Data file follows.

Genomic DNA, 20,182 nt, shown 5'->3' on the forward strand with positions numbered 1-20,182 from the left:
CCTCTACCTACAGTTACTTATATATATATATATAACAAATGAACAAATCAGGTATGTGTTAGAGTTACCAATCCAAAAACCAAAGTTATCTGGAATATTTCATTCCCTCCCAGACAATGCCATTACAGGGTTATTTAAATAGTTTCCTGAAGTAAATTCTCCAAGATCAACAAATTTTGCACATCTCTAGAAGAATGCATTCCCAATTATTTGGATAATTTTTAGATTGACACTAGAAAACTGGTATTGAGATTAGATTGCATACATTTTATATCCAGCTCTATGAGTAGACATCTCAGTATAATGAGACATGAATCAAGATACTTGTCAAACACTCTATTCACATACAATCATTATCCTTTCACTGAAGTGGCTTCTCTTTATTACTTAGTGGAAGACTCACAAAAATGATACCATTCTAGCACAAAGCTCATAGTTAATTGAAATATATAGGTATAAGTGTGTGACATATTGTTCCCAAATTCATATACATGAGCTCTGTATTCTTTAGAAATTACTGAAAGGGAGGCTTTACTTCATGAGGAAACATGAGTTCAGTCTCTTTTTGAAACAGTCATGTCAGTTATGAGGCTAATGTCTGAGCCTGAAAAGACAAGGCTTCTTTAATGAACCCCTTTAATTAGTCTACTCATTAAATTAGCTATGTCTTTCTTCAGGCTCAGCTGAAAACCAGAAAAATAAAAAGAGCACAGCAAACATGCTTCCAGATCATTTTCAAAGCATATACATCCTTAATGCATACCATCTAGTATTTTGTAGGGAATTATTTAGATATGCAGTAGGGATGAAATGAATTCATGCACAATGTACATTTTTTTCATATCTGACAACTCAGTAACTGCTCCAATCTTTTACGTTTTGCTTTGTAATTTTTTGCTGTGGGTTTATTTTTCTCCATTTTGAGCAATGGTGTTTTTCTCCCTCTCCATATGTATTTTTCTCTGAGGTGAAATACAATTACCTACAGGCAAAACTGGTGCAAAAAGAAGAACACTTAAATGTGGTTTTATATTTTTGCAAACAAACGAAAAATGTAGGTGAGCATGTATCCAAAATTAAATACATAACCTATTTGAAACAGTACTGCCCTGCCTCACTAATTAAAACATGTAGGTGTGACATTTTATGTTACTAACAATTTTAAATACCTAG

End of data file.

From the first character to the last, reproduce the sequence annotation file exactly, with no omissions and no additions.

Genomic DNA, 20,182 nt, shown 5'->3' on the forward strand with positions numbered 1-20,182 from the left:
CCTCTACCTACAGTTACTTATATATATATATATAACAAATGAACAAATCAGGTATGTGTTAGAGTTACCAATCCAAAAACCAAAGTTATCTGGAATATTTCATTCCCTCCCAGACAATGCCATTACAGGGTTATTTAAATAGTTTCCTGAAGTAAATTCTCCAAGATCAACAAATTTTGCACATCTCTAGAAGAATGCATTCCCAATTATTTGGATAATTTTTAGATTGACACTAGAAAACTGGTATTGAGATTAGATTGCATACATTTTATATCCAGCTCTATGAGTAGACATCTCAGTATAATGAGACATGAATCAAGATACTTGTCAAACACTCTATTCACATACAATCATTATCCTTTCACTGAAGTGGCTTCTCTTTATTACTTAGTGGAAGACTCACAAAAATGATACCATTCTAGCACAAAGCTCATAGTTAATTGAAATATATAGGTATAAGTGTGTGACATATTGTTCCCAAATTCATATACATGAGCTCTGTATTCTTTAGAAATTACTGAAAGGGAGGCTTTACTTCATGAGGAAACATGAGTTCAGTCTCTTTTTGAAACAGTCATGTCAGTTATGAGGCTAATGTCTGAGCCTGAAAAGACAAGGCTTCTTTAATGAACCCCTTTAATTAGTCTACTCATTAAATTAGCTATGTCTTTCTTCAGGCTCAGCTGAAAACCAGAAAAATAAAAAGAGCACAGCAAACATGCTTCCAGATCATTTTCAAAGCATATACATCCTTAATGCATACCATCTAGTATTTTGTAGGGAATTATTTAGATATGCAGTAGGGATGAAATGAATTCATGCACAATGTACATTTTTTTCATATCTGACAACTCAGTAACTGCTCCAATCTTTTACGTTTTGCTTTGTAATTTTTTGCTGTGGGTTTATTTTTCTCCATTTTGAGCAATGGTGTTTTTCTCCCTCTCCATATGTATTTTTCTCTGAGGTGAAATACAATTACCTACAGGCAAAACTGGTGCAAAAAGAAGAACACTTAAATGTGGTTTTATATTTTTGCAAACAAACGAAAAATGTAGGTGAGCATGTATCCAAAATTAAATACATAACCTATTTGAAACAGTACTGCCCTGCCTCACTAATTAAAACATGTAGGTGTGACATTTTATGTTACTAACAATTTTAAATACCTAG